He reported 20 to 40 percent drops in backup load due to fewer copy requests. Instead of sending all the data to the Data Domain target, the backup server determines what needs to be forwarded and then transmits only that info. That means 80 to 99 percent less backup LAN bandwidth and a 50 percent faster Data Domain box. Boost is currently available for Symantec NetBackup and Backup Exec. In the second half of the year, it will be integrated into EMC NetWorker.
Slootman gave some insight into the guts of the system. Traditional backup servers typically use protocols such as NFS or CIFS. However, these wire protocols were not developed for backup and they perform it inefficiently. Data Domain first began to bypass the old approach when Symantec (NASDAQ: SYMC) released its Open Storage Technology (OST).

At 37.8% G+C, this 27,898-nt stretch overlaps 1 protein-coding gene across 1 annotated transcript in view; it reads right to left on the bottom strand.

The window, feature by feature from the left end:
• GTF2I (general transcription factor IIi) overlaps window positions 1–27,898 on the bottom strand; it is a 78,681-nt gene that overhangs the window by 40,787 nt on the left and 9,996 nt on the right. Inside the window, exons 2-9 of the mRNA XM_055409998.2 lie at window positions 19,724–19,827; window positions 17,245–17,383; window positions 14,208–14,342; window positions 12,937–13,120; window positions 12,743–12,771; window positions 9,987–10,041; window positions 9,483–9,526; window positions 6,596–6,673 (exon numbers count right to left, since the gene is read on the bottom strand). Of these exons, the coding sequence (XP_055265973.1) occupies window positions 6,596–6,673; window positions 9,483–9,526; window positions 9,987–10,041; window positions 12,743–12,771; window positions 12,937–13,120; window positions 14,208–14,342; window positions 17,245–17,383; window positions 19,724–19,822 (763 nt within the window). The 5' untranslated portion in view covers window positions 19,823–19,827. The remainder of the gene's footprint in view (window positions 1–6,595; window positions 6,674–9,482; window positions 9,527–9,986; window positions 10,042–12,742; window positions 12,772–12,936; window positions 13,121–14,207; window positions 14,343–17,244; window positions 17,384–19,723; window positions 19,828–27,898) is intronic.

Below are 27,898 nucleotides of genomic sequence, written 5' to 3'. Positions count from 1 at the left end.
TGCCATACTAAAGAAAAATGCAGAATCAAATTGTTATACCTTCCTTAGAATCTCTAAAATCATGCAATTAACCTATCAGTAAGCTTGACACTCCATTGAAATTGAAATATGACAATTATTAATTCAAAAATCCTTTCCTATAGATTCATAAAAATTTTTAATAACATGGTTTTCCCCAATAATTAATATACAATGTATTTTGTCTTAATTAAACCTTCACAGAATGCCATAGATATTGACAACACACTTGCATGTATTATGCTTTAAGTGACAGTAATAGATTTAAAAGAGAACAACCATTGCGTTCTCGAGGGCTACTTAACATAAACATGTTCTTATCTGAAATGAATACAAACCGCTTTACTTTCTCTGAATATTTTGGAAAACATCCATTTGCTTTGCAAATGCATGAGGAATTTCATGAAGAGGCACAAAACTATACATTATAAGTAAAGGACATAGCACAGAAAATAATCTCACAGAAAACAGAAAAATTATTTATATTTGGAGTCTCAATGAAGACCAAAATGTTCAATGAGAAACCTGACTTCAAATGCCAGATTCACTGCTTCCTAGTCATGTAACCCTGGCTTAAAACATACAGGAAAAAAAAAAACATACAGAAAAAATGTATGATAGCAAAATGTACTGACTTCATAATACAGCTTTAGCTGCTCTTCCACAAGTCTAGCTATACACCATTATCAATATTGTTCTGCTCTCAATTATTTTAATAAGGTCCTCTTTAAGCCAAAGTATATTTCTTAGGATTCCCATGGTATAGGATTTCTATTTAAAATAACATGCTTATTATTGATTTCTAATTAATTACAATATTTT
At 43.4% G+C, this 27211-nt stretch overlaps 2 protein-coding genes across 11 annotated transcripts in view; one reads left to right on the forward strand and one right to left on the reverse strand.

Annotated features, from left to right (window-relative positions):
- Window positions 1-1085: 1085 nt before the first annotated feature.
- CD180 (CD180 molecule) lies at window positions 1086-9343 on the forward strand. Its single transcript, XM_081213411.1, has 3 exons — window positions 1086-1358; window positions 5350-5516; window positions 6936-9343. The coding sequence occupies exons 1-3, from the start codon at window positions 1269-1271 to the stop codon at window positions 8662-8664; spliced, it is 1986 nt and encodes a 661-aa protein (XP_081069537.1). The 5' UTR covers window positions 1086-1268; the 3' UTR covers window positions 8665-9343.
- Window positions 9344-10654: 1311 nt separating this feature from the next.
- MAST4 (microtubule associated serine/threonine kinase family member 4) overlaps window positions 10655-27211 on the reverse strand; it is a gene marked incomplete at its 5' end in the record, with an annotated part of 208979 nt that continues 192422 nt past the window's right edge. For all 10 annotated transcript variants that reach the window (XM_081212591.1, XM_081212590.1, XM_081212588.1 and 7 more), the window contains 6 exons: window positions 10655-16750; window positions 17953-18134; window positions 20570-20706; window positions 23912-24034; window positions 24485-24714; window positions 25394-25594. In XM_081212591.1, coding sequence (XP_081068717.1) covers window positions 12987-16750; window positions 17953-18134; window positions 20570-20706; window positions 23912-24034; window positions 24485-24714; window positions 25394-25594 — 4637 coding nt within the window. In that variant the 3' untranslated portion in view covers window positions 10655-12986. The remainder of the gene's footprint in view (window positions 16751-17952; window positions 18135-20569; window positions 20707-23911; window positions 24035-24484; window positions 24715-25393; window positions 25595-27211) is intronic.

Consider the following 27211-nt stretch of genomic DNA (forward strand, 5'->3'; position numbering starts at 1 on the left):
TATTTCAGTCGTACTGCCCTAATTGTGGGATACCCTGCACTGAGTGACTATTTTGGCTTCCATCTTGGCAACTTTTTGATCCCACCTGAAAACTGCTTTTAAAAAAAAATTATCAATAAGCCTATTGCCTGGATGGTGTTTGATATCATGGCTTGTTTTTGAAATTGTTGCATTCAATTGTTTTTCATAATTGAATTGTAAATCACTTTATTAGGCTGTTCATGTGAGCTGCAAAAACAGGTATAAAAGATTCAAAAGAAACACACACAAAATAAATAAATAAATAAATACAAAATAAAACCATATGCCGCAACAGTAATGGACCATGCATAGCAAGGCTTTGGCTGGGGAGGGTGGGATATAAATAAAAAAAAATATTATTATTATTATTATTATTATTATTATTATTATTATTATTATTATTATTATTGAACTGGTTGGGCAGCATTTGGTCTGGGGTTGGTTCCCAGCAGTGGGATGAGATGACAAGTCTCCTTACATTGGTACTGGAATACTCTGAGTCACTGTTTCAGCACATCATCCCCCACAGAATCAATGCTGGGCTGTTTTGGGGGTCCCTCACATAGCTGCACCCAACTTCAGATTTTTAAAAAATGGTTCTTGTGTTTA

"OST already claims 22 percent of the Data Domain customer base," said Slootman. "It dramatically speeds up performance and users love it."
Boost is a generalization of Data Domain's OST-related code so it can operate beyond the constraints of NetBackup, and it has added functionality that makes it faster and more efficient than the OST-only version. Used with a DD880 deduplication device, it changes throughput from 5.5 TB per hour to 8 TB.
In a few months, those installing EMC NetWorker will find Boost already included as a free addition. When they install the backup software, their Data Domain box will recognize it. Meanwhile, existing Data Domain customers can receive the software free of charge as a plug in for NetBackup and Backup Exec as part of their maintenance contracts.
"EMC is serious about integration," said Slootman. "We have made it possible to replicate directly from the NetWorker console with no need to touch Data Domain."